When it comes to individuals struggling with substance use disorder, many people seek out treatment options. A study by Indiana University researchers reveals that a referral to treatment does not always happen when indicated, presenting a missed opportunity to link people with risky substance use to treatment. In addition, there is an uneven distribution of existing treatment programs and workforce across the State, creating challenges to access to treatment for the State’s most vulnerable people.
IU study finds important gaps in treatment services for people with substance use disorder
"Our study revealed important gaps in treatment services for people with substance use disorder," said Robin Newhouse, lead investigator of the study and lead investigator for IU’s Responding to the Addictions Crisis Grand Challenge. "We found that referral to treatment is rarely used for people discharged from medical surgical units; and patients seeking treatment experience delays in intake. The availability of medication-assisted treatment in Indiana counties is inconsistent and highly dependent on the distribution of qualified clinicians who have obtained state waivers. Essentially, we fall short in meeting the needs of Hoosiers seeking treatment."
The study, a collaboration with IU Health and part of IU’s Responding to the Addictions Crisis Grand Challenge, aimed to increase the number of people in recovery for alcohol and drug use; assess the available workforce and treatment capacity; and develop and test a web-based resource for local referral networks
Additionally, the study found differences in treatment center characteristics exist that could affect access to care, and over 40% of treatment centers have a wait list for intake for substance use disorder treatment for new patients, with 65% reporting a wait time greater than two weeks. Less than half (49%) of treatment centers have at least one provider who can prescribe medications.
To address this issue, the team developed and tested a web-based referral-to-treatment tool to facilitate the identification of treatment centers for outpatient referrals. The tool can be customized for a variety of healthcare settings and patient needs, and researchers are working to create an updated version of the tool, incorporating the findings from usability testing.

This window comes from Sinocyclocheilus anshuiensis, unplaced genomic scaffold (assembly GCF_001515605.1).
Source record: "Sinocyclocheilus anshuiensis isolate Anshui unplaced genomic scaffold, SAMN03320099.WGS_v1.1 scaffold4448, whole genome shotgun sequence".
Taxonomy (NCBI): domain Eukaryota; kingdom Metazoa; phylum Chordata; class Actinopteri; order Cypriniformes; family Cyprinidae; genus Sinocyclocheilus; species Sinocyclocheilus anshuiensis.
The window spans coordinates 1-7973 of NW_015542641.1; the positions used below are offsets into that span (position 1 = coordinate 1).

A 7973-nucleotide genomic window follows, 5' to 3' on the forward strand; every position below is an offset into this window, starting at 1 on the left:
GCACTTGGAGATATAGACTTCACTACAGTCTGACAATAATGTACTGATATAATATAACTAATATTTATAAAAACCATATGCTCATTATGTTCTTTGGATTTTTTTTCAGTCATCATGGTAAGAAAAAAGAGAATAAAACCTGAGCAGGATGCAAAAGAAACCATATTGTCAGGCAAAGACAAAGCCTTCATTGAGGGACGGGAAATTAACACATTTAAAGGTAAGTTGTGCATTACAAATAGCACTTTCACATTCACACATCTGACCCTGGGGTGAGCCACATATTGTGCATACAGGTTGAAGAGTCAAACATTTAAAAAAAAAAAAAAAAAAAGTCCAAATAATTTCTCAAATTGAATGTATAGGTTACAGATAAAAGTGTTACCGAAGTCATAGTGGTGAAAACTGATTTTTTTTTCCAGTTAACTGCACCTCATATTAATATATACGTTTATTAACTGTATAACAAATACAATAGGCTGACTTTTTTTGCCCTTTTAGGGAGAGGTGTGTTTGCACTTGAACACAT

Another solution to reduce barriers to treatment is that more advanced practice nurses could prescribe buprenorphine increasing access if they complete Medication Assisted Treatment Waiver Training.
"This study shows the barriers to availability of addiction treatment services in Indiana, the need for accurate publicly available data and reinforces the importance of quality metrics to inform credentialing of treatment centers," Newhouse said. "If we truly want to reduce substance use disorder in our state, we have to create a network that helps those in need receive treatment to begin their path to recovery."
Co-investigators and collaborators of the study are Michelle Janney, Ukamaka Oruche, Hannah Maxey, Sharon Crowder, Robert Skipworth Comer, Eric Afuseh, Sierra Vaughn and PhD students Kelli Thoele and Alyson Keen.
Responding to the Addictions Crisis
The Responding to the Addictions Crisis Grand Challenge initiative engages a broad array of IU's world-class faculty, as well as IU's business, nonprofit and government partners. Working together, the groups are contributing to an initiative to implement a comprehensive plan to reduce deaths from addiction, ease the burden of drug addiction on Hoosier communities and improve health and economic outcomes. This initiative is one of the nation's largest and most comprehensive state-based responses to the opioid addiction crisis -- and the largest led by a university.